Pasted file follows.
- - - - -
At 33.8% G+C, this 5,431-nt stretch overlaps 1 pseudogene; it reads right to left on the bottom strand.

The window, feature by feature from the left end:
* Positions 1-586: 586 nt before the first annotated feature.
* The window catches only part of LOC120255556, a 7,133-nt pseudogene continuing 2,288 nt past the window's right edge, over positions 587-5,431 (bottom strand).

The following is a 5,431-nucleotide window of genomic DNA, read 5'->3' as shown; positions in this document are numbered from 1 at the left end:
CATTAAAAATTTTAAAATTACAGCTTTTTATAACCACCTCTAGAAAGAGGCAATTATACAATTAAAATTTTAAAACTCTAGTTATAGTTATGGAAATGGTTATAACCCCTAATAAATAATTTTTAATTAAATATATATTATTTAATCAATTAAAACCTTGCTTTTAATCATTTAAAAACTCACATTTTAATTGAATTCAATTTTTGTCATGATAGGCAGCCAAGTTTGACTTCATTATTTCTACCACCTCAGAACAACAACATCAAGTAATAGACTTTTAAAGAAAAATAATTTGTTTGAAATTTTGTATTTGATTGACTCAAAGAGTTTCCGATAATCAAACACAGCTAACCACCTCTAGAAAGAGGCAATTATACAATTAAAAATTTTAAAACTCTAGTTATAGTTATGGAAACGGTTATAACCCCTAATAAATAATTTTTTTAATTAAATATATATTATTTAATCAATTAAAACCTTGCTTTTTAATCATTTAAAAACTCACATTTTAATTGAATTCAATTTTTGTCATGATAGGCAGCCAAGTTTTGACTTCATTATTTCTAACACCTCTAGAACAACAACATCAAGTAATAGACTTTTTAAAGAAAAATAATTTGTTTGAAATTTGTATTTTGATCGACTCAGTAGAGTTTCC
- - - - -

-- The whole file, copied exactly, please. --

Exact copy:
At 33.8% G+C, this 5,431-nt stretch overlaps 1 pseudogene; it reads right to left on the bottom strand.

The window, feature by feature from the left end:
* Positions 1-586: 586 nt before the first annotated feature.
* The window catches only part of LOC120255556, a 7,133-nt pseudogene continuing 2,288 nt past the window's right edge, over positions 587-5,431 (bottom strand).

The following is a 5,431-nucleotide window of genomic DNA, read 5'->3' as shown; positions in this document are numbered from 1 at the left end:
CATTAAAAATTTTAAAATTACAGCTTTTTATAACCACCTCTAGAAAGAGGCAATTATACAATTAAAATTTTAAAACTCTAGTTATAGTTATGGAAATGGTTATAACCCCTAATAAATAATTTTTAATTAAATATATATTATTTAATCAATTAAAACCTTGCTTTTAATCATTTAAAAACTCACATTTTAATTGAATTCAATTTTTGTCATGATAGGCAGCCAAGTTTGACTTCATTATTTCTACCACCTCAGAACAACAACATCAAGTAATAGACTTTTAAAGAAAAATAATTTGTTTGAAATTTTGTATTTGATTGACTCAAAGAGTTTCCGATAATCAAACACAGCTAACCACCTCTAGAAAGAGGCAATTATACAATTAAAAATTTTAAAACTCTAGTTATAGTTATGGAAACGGTTATAACCCCTAATAAATAATTTTTTTAATTAAATATATATTATTTAATCAATTAAAACCTTGCTTTTTAATCATTTAAAAACTCACATTTTAATTGAATTCAATTTTTGTCATGATAGGCAGCCAAGTTTTGACTTCATTATTTCTAACACCTCTAGAACAACAACATCAAGTAATAGACTTTTTAAAGAAAAATAATTTGTTTGAAATTTGTATTTTGATCGACTCAGTAGAGTTTCC